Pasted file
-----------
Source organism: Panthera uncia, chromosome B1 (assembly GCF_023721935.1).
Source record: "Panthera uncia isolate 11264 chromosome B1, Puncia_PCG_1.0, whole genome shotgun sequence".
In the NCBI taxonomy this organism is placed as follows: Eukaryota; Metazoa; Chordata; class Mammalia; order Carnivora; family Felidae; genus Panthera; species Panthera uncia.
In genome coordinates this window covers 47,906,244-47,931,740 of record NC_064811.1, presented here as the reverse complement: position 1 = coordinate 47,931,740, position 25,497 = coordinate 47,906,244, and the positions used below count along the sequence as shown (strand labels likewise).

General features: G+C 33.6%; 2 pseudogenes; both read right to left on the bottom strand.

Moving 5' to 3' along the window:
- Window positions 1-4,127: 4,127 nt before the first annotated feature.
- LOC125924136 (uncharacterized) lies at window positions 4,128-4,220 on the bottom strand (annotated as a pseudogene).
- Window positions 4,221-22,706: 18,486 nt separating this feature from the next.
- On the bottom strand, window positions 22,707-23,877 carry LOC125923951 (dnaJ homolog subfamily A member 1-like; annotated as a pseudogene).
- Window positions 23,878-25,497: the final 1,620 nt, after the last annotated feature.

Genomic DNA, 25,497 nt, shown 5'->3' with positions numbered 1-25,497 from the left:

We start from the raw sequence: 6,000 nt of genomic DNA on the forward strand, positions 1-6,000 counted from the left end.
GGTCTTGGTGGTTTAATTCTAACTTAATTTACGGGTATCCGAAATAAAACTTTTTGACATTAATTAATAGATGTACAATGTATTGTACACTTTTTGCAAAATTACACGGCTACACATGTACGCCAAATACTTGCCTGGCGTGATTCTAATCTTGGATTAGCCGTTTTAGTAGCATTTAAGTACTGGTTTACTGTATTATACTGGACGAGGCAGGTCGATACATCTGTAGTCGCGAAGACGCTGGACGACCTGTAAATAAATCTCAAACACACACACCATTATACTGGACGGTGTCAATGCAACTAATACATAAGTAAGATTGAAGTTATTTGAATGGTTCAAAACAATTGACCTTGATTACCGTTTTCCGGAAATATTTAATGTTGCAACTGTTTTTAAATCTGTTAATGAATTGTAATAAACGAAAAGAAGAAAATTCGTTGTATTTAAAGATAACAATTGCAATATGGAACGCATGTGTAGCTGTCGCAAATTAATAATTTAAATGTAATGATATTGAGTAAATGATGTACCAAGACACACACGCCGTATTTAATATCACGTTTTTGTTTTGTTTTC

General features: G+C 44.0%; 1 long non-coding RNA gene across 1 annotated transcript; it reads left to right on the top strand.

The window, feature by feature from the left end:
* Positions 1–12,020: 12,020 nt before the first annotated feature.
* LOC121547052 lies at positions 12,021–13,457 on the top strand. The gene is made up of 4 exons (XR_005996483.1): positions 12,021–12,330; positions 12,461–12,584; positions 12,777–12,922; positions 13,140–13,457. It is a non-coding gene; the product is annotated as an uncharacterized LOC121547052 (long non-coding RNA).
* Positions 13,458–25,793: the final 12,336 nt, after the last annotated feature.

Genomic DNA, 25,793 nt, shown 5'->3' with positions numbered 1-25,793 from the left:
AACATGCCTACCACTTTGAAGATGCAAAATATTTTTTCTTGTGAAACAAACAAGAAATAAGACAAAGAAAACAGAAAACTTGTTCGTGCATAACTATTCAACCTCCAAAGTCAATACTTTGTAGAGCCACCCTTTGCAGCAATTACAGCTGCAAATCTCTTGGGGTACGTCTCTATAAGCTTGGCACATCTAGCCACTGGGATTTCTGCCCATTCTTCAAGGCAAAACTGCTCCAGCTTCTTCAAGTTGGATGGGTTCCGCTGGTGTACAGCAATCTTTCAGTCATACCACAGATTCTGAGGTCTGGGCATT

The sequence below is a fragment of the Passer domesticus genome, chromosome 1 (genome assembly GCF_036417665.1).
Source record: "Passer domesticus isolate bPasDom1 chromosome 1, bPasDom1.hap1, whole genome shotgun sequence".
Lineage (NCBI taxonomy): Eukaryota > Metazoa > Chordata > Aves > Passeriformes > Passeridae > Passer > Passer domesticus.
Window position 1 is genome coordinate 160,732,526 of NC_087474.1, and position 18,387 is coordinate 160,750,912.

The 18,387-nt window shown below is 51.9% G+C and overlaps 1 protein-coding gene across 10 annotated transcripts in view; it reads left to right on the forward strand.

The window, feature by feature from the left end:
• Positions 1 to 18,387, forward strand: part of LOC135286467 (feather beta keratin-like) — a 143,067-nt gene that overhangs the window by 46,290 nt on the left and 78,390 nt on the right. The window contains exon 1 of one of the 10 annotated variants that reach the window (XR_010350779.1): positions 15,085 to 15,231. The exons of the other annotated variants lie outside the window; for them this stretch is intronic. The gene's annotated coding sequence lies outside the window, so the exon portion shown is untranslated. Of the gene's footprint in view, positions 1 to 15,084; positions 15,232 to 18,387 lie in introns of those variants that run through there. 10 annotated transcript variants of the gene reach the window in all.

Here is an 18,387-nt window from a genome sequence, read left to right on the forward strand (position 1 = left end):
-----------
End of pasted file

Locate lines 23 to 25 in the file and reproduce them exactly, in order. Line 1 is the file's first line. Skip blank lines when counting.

Source record: "Passer domesticus isolate bPasDom1 chromosome 1, bPasDom1.hap1, whole genome shotgun sequence".
Lineage (NCBI taxonomy): Eukaryota > Metazoa > Chordata > Aves > Passeriformes > Passeridae > Passer > Passer domesticus.
Window position 1 is genome coordinate 160,732,526 of NC_087474.1, and position 18,387 is coordinate 160,750,912.